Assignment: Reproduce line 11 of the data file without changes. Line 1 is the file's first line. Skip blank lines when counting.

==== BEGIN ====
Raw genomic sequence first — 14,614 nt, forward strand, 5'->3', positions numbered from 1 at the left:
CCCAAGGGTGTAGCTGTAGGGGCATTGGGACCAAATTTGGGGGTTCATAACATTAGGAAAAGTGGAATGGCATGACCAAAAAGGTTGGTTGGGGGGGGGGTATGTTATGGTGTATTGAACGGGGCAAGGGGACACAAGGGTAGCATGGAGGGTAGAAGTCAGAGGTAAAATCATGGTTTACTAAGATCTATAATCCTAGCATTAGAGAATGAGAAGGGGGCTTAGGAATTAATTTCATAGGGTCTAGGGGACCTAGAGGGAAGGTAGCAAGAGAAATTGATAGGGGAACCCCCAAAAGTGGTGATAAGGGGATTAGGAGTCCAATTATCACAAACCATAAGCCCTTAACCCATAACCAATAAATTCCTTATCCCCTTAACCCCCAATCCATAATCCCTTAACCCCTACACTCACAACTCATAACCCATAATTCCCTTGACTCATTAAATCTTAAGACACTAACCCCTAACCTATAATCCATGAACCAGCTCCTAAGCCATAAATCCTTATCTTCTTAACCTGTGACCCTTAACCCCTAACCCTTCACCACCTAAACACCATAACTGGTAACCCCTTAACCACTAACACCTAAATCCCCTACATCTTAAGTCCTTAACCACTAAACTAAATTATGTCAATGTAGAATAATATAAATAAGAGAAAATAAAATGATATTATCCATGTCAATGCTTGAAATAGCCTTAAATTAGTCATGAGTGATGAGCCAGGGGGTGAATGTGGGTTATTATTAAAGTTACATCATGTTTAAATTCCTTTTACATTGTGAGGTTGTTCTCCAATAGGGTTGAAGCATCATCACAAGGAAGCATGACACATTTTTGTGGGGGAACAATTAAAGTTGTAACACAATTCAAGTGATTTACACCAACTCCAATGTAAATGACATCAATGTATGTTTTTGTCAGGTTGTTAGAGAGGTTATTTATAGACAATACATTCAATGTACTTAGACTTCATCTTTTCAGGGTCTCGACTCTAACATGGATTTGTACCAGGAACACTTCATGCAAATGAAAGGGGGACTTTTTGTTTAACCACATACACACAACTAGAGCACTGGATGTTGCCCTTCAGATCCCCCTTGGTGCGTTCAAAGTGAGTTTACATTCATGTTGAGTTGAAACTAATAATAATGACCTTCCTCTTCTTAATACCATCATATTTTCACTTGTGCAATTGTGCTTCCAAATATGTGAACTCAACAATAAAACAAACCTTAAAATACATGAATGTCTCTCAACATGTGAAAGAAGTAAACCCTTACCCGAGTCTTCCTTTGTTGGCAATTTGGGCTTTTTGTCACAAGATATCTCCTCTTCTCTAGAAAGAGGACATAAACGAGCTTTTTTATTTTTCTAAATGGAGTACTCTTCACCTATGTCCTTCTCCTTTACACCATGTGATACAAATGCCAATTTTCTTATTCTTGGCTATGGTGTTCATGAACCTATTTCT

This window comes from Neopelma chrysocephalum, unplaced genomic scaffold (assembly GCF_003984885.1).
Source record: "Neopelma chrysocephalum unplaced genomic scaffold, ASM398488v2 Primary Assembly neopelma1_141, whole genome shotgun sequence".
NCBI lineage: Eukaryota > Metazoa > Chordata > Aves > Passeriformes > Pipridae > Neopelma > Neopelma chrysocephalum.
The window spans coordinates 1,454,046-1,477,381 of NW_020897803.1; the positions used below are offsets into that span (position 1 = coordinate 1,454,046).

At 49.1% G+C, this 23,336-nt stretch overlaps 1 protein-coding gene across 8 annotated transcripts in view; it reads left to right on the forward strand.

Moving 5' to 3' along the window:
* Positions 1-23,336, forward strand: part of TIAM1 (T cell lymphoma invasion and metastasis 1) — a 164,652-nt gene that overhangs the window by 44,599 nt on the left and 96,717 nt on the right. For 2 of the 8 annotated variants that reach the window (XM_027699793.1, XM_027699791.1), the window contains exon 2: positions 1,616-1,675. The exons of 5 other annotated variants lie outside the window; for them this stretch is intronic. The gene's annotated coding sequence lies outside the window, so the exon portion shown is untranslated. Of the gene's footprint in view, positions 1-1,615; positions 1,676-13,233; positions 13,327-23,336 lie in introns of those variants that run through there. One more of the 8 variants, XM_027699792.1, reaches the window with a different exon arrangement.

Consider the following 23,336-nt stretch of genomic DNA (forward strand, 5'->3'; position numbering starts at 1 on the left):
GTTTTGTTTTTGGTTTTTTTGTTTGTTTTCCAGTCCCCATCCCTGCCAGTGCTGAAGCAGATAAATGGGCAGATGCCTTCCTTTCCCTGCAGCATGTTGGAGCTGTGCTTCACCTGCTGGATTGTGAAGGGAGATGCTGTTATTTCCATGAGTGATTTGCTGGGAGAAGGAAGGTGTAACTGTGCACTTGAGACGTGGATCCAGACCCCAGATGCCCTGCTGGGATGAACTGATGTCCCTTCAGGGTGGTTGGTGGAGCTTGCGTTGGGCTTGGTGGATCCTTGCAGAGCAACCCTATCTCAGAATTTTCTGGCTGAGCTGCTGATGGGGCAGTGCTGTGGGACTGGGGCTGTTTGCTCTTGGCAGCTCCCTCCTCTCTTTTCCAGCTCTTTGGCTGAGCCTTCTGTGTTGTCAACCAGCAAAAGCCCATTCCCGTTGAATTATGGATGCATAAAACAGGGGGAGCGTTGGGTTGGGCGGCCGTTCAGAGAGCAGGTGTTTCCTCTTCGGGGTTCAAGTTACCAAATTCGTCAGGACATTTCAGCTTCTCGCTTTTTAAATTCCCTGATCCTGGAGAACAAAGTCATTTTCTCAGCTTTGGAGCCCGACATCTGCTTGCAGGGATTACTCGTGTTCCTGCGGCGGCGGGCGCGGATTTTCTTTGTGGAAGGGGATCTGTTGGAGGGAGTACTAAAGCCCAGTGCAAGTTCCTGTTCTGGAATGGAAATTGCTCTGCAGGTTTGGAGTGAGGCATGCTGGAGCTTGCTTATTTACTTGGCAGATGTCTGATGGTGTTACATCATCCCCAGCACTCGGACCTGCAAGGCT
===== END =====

GTTTTGTTTTTGGTTTTTTTGTTTGTTTTCCAGTCCCCATCCCTGCCAGTGCTGAAGCAGATAAATGGGCAGATGCCTTCCTTTCCCTGCAGCATGTTGGAGCTGTGCTTCACCTGCTGGATTGTGAAGGGAGATGCTGTTATTTCCATGAGTGATTTGCTGGGAGAAGGAAGGTGTAACTGTGCACTTGAGACGTGGATCCAGACCCCAGATGCCCTGCTGGGATGAACTGATGTCCCTTCAGGGTGGTTGGTGGAGCTTGCGTTGGGCTTGGTGGATCCTTGCAGAGCAACCCTATCTCAGAATTTTCTGGCTGAGCTGCTGATGGGGCAGTGCTGTGGGACTGGGGCTGTTTGCTCTTGGCAGCTCCCTCCTCTCTTTTCCAGCTCTTTGGCTGAGCCTTCTGTGTTGTCAACCAGCAAAAGCCCATTCCCGTTGAATTATGGATGCATAAAACAGGGGGAGCGTTGGGTTGGGCGGCCGTTCAGAGAGCAGGTGTTTCCTCTTCGGGGTTCAAGTTACCAAATTCGTCAGGACATTTCAGCTTCTCGCTTTTTAAATTCCCTGATCCTGGAGAACAAAGTCATTTTCTCAGCTTTGGAGCCCGACATCTGCTTGCAGGGATTACTCGTGTTCCTGCGGCGGCGGGCGCGGATTTTCTTTGTGGAAGGGGATCTGTTGGAGGGAGTACTAAAGCCCAGTGCAAGTTCCTGTTCTGGAATGGAAATTGCTCTGCAGGTTTGGAGTGAGGCATGCTGGAGCTTGCTTATTTACTTGGCAGATGTCTGATGGTGTTACATCATCCCCAGCACTCGGACCTGCAAGGCT